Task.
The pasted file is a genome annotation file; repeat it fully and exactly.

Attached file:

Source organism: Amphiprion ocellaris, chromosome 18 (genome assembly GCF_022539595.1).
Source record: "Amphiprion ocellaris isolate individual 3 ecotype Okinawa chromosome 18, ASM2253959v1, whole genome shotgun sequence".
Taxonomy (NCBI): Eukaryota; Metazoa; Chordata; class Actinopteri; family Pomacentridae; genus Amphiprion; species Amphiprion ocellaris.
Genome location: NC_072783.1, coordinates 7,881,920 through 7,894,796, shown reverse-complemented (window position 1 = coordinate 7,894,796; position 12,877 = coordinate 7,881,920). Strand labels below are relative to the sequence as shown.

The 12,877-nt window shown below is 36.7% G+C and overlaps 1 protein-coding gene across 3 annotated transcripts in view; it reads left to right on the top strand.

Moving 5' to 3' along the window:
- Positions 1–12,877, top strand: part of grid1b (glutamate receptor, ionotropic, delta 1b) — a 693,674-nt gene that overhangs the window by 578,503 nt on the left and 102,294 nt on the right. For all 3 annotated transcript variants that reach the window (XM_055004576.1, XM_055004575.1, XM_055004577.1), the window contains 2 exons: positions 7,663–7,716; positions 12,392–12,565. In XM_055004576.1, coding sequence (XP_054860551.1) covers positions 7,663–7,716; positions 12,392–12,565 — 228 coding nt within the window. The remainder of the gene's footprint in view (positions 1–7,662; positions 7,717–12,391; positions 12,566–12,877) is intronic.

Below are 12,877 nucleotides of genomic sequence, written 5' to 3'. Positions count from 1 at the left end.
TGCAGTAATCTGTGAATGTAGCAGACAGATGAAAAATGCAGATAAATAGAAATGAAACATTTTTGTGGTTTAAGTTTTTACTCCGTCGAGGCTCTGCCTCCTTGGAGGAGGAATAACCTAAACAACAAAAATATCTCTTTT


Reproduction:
Source organism: Amphiprion ocellaris, chromosome 18 (genome assembly GCF_022539595.1).
Source record: "Amphiprion ocellaris isolate individual 3 ecotype Okinawa chromosome 18, ASM2253959v1, whole genome shotgun sequence".
Taxonomy (NCBI): Eukaryota; Metazoa; Chordata; class Actinopteri; family Pomacentridae; genus Amphiprion; species Amphiprion ocellaris.
Genome location: NC_072783.1, coordinates 7,881,920 through 7,894,796, shown reverse-complemented (window position 1 = coordinate 7,894,796; position 12,877 = coordinate 7,881,920). Strand labels below are relative to the sequence as shown.

The 12,877-nt window shown below is 36.7% G+C and overlaps 1 protein-coding gene across 3 annotated transcripts in view; it reads left to right on the top strand.

Moving 5' to 3' along the window:
- Positions 1–12,877, top strand: part of grid1b (glutamate receptor, ionotropic, delta 1b) — a 693,674-nt gene that overhangs the window by 578,503 nt on the left and 102,294 nt on the right. For all 3 annotated transcript variants that reach the window (XM_055004576.1, XM_055004575.1, XM_055004577.1), the window contains 2 exons: positions 7,663–7,716; positions 12,392–12,565. In XM_055004576.1, coding sequence (XP_054860551.1) covers positions 7,663–7,716; positions 12,392–12,565 — 228 coding nt within the window. The remainder of the gene's footprint in view (positions 1–7,662; positions 7,717–12,391; positions 12,566–12,877) is intronic.

Below are 12,877 nucleotides of genomic sequence, written 5' to 3'. Positions count from 1 at the left end.
TGCAGTAATCTGTGAATGTAGCAGACAGATGAAAAATGCAGATAAATAGAAATGAAACATTTTTGTGGTTTAAGTTTTTACTCCGTCGAGGCTCTGCCTCCTTGGAGGAGGAATAACCTAAACAACAAAAATATCTCTTTT